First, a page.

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I understand that if you're speaking a phrase in which you would write parentheses, you can say the word parenthetically. But when should you write the word parenthetically?

I came across this sentence, starting off a paragraph in a scientific article:

Parenthetically, we note that subjects in all experimental conditions were unbiased …

This struck me as odd. If they're speaking parenthetically, shouldn't it be in parentheses? On the one hand, from a descriptive point of view, the usage of the word was not ambiguous – I know exactly what the author is trying to connote by using it. But from a prescriptive point of view, would this be considered proper grammar?

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In the paper, if that sentence were enclosed in parentheses, the entire paragraph would need to be there too. Just saying parenthetically is the least awkward option. And possibly it implies a bit of "they make us say this, you know." – rdhs Jan 26 '12 at 16:55
Parenthetically here functions as a sentence adverb. See this answer for more information. – Robusto Jan 26 '12 at 18:36
You would write it here: "Parenthetically". (Sorry, couldn't resist!) – Neil Fein Jan 30 '12 at 6:04
parenthetically - to introduce a sentence or remark which is explanatory – user59538 Dec 12 '13 at 5:00
up vote 18 down vote accepted

The use of parenthetically is not limited to the literal meaning of appearing between brackets. It can, as in your example, mean simply ‘as an aside’.

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Ah, so they were writing metaphorically parenthetically. – Tom Anderson Jan 27 '12 at 20:08
@TomAnderson: Quite so. – Barrie England Jan 27 '12 at 20:13
I think you mean "exactally". – Tom Anderson Jan 27 '12 at 20:18
@TomAnderson, To be fair, that's the original meaning of parenthesis. The ( and ) are called brackets. They're so often used to signify parenthesis to the extent that now people even call them that. – Pacerier May 26 '15 at 9:26

Don't confuse the punctuation marks routinely used to convey an idea with the idea itself, even when the punctuation marks have a same or similar name as the idea. It's quite reasonable to say, "Charles QUESTIONED the speaker's statement" without using a question mark (because I do not actually quote the question). "When I asked my children where they wanted to go for vacation, they EXCLAIMED that they wanted to go to Disney World." Etc.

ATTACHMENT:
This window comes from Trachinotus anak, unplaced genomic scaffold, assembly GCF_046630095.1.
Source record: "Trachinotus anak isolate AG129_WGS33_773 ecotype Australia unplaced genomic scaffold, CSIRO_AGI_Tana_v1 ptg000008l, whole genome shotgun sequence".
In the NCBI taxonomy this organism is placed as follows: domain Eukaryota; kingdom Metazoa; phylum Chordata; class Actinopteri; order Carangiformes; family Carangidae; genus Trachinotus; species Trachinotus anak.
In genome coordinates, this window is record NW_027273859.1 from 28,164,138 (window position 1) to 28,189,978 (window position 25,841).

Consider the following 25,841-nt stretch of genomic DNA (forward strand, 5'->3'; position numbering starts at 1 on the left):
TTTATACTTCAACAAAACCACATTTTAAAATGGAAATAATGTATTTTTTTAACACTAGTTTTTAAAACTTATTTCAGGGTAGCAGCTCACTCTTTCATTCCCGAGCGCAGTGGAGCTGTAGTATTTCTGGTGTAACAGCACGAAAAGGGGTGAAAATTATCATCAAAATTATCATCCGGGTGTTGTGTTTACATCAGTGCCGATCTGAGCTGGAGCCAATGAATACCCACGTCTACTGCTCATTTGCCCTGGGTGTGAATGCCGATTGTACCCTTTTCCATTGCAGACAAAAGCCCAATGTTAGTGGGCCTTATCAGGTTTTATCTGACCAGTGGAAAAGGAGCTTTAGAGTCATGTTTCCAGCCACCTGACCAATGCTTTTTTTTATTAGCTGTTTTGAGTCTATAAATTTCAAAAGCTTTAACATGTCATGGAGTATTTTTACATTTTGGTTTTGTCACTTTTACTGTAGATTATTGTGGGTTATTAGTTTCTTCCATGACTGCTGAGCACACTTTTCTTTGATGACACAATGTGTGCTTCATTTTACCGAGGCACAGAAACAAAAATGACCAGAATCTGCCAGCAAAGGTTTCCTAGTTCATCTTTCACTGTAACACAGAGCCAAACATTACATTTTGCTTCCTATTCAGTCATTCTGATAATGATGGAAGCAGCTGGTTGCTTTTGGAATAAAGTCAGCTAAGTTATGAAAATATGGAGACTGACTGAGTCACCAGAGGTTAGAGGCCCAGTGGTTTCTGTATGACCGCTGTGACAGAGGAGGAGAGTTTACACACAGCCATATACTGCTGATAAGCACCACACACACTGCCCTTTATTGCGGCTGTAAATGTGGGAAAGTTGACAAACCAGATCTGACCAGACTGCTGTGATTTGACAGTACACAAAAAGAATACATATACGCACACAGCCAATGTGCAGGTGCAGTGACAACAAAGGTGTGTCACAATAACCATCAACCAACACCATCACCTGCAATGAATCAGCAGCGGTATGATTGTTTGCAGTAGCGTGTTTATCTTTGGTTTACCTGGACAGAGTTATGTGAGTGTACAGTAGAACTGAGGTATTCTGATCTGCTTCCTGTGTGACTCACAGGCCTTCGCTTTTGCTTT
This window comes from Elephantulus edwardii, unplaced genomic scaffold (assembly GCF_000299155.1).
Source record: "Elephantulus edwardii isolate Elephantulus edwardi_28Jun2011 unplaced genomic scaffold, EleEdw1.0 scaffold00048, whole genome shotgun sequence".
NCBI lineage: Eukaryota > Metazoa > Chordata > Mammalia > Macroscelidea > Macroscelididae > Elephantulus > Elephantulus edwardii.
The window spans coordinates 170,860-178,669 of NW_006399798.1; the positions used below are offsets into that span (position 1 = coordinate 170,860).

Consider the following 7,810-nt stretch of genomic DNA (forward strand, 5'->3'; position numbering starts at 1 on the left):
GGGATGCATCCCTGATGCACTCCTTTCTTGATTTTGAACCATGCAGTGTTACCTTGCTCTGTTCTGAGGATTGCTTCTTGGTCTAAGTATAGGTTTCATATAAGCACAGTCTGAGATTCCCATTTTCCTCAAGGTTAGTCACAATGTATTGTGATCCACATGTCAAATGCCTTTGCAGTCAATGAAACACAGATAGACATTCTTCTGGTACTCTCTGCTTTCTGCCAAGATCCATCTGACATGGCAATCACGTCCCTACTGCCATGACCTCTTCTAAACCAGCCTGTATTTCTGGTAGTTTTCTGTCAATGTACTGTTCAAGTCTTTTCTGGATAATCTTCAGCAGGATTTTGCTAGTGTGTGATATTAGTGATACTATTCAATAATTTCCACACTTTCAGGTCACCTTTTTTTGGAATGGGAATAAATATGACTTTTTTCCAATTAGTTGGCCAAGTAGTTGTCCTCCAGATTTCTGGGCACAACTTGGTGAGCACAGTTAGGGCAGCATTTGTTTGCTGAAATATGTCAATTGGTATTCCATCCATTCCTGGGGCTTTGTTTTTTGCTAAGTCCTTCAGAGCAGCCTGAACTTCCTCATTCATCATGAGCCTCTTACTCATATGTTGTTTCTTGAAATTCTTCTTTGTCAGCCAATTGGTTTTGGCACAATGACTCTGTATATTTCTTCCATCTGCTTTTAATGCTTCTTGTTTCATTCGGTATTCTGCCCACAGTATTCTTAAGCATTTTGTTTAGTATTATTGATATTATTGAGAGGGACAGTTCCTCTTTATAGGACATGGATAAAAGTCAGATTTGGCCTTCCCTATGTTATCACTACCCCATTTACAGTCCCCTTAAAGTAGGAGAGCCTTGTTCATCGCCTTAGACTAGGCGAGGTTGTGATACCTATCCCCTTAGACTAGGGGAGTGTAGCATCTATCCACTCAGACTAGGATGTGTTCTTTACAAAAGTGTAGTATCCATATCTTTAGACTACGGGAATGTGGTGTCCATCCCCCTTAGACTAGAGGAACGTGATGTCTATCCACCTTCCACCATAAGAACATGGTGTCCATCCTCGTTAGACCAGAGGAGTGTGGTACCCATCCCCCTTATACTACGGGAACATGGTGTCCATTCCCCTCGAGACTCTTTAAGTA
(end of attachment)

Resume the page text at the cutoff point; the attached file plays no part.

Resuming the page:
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Exactly. – Pacerier May 26 '15 at 9:28

In addition to its prescriptive purpose, parenthetically may also be used in a more abstract sense, by definition:

Set off within or as if within parentheses; qualifying or explanatory

It's worth noting that there is a difference between a parenthesis and parentheses, the former being a rhetoric device and the latter being punctuation. (Parentheses usually - but not always - enclose a parenthetical remark.)

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Isn't parentheses just the plural of parenthesis. Since they're usually used in pairs in punctuation, you use the plural word for punctuation (although you would say "you're missing a right parenthesis here"). – Peter Shor Jan 26 '12 at 17:16
@Peter Indeed. Both the punctuation mark and the rhetorical device share the same singular and plural forms, which adds to the confusion. See Pathenthesis (rhetoric) for further details. – HaL Jan 26 '12 at 17:23
@HaL, Your explanation in the answer is bad. Readers would think that there's a difference in spelling between the two concepts, but no, the two concepts are spelled identically. – Pacerier May 26 '15 at 9:29
@Pacerier: Feel free to edit this answer if it can be improved. – HaL Jun 10 '15 at 7:23

It's a good word to use in speech, when you can't show actual parentheses. In the context you give, it's probably just a stylistic choice, if an ill-advised one. Parenthetically, I note that scientific papers are not always models of perfect grammar and word choice.

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Your last sentence eloquently refutes your second sentence. :-) – Zano Jan 28 '12 at 14:33

The word "parenthesis" is a Greek word, as every sophisticated word is... so, parenthesis (παρένθεσις) is exactly this: ( ). This is a parenthesis. When we say parenthetically, we mean that we add an idea to our text which it may seem unnecessary but we judge that it would enforce our point we wish to make.

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I am mainly copying the entry because of the example below. Synonyms might help too



incidentally, by the way, in passing, by way of explanation, by the bye

This brings us, parenthetically, to another question.

Collins Thesaurus of the English Language – Complete and Unabridged 2nd Edition. 2002 © HarperCollins Publishers 1995, 2002

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It seems to me that the use of the word parenthetically is used as a tangential idea separate from, but related, to the subject of the discourse.

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